Publication Date



Open access

Degree Type


Degree Name

Doctor of Philosophy (PHD)


Educational and Psychological Studies (Education)

Date of Defense


First Committee Member

Robert C. McMahon

Second Committee Member

Robert A. Halberstein

Third Committee Member

Kent F. Burnett

Fourth Committee Member

Daniel J. Feaster


The purpose of this study was to examine general life stressors and emotion-focused and problem-focused coping strategies as prospective predictors of psychological distress in a sample of 209, low-income, urban, HIV-positive, African-American women. A secondary aim was to determine whether coping strategies mediated the relationship between life stressors and psychological distress. This study involved a secondary data analysis from a longitudinal National Institutes of Health (NIH) funded, randomized, family therapy efficacy study (Structural Ecosystems Therapy [SET]; Szapocznik et al., 2004). Participants completed self-report measures, including the Brief Symptom Inventory, Brief Cope (adapted), and Difficult Life Circumstances, as measures of psychological distress, problem-focused and emotion-focused coping, and general life stressors, respectively. These measures were completed at baseline, and at 3, 6, 9, and 18-month follow-up assessments. Results from longitudinal, cross-lagged, path model analyses provided some modest support regarding the hypothesis relating amount of life stressors to subsequent level of psychological distress symptoms. Results of the coping path models failed to support the hypotheses relating problem-focused coping and emotion-focused coping to subsequent distress (Hypotheses 2 and 3). Furthermore, the lack of direct associations between coping strategies and distress prohibited the examination of problem-focused and emotion-focused coping strategies as possible mediators in the relationship between life stressors and psychological distress. Results and implications are discussed.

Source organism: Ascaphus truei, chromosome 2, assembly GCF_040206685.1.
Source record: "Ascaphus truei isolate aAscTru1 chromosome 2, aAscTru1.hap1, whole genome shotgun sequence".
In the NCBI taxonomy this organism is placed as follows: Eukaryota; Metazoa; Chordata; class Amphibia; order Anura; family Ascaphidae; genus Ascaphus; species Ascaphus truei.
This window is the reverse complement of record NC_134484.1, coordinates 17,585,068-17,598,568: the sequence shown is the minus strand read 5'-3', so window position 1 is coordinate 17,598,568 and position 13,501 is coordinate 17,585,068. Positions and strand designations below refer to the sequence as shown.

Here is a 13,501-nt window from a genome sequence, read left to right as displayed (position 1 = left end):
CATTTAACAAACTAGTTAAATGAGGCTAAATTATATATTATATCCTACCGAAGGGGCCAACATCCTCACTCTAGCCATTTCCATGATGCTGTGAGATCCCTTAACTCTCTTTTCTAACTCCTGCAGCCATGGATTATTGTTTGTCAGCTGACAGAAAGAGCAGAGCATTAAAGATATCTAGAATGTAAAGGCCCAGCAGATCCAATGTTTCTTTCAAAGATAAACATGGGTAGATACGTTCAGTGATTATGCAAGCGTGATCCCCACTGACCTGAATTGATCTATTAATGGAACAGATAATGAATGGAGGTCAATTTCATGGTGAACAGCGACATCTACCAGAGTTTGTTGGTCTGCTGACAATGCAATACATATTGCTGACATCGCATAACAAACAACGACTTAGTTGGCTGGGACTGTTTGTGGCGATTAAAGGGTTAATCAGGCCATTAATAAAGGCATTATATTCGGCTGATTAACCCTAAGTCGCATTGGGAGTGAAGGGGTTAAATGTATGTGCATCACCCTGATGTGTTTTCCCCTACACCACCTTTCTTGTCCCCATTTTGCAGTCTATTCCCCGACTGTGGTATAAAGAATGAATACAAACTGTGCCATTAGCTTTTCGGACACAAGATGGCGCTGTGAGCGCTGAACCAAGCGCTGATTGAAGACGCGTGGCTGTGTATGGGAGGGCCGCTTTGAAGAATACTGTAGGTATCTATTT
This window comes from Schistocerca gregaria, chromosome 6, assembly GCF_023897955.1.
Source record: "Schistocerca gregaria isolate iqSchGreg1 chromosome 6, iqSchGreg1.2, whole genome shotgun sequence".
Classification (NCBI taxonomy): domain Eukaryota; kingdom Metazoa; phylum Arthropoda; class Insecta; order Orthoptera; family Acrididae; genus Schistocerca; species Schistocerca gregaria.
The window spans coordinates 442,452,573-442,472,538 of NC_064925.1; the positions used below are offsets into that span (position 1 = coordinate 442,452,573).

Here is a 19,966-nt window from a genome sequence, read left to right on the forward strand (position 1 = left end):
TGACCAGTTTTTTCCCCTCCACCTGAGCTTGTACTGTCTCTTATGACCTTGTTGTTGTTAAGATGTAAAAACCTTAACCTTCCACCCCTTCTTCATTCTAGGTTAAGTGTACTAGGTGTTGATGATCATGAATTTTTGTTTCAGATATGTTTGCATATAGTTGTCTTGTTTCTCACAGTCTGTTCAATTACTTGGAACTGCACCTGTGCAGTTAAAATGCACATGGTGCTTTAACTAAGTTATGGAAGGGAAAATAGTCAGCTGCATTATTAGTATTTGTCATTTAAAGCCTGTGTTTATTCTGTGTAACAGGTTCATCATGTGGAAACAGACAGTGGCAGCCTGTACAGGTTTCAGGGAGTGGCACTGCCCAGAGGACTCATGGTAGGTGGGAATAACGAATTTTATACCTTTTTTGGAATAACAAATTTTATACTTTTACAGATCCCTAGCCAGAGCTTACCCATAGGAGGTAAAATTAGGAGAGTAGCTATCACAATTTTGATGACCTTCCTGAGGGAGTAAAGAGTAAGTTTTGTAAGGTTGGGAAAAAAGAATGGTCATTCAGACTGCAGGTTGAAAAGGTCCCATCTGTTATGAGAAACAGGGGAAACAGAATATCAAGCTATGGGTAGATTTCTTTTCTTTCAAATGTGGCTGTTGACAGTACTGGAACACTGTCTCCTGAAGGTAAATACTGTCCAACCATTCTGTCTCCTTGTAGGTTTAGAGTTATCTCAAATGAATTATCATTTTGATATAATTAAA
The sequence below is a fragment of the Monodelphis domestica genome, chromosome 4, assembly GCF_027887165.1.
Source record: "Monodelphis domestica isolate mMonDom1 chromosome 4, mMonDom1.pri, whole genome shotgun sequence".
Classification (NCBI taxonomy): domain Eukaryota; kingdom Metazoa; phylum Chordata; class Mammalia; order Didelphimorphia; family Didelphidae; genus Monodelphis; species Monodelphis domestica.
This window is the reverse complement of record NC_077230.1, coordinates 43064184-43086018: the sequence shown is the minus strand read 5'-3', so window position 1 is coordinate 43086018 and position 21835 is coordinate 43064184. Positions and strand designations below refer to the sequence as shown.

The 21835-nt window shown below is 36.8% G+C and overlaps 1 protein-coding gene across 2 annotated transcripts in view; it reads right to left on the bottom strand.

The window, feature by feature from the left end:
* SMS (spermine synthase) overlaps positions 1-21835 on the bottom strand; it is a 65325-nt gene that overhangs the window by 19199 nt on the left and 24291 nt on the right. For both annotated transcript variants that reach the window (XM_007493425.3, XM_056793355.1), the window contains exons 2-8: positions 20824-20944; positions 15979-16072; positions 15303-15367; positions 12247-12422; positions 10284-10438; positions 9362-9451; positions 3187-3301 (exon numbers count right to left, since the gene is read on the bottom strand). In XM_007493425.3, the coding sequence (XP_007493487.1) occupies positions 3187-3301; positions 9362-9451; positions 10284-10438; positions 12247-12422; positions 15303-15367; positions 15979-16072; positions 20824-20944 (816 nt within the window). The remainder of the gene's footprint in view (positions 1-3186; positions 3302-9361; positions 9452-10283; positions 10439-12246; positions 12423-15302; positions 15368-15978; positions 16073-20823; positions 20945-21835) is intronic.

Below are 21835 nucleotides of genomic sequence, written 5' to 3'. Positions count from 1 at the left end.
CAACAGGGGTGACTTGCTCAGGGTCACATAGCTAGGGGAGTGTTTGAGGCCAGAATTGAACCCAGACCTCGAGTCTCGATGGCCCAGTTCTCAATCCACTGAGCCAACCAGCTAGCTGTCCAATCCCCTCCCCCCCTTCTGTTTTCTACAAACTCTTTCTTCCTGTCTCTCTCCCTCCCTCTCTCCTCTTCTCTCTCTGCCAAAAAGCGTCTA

Life Stress; Path Analysis; Emotion Focused Coping; Problem Focused Coping; HIV-infected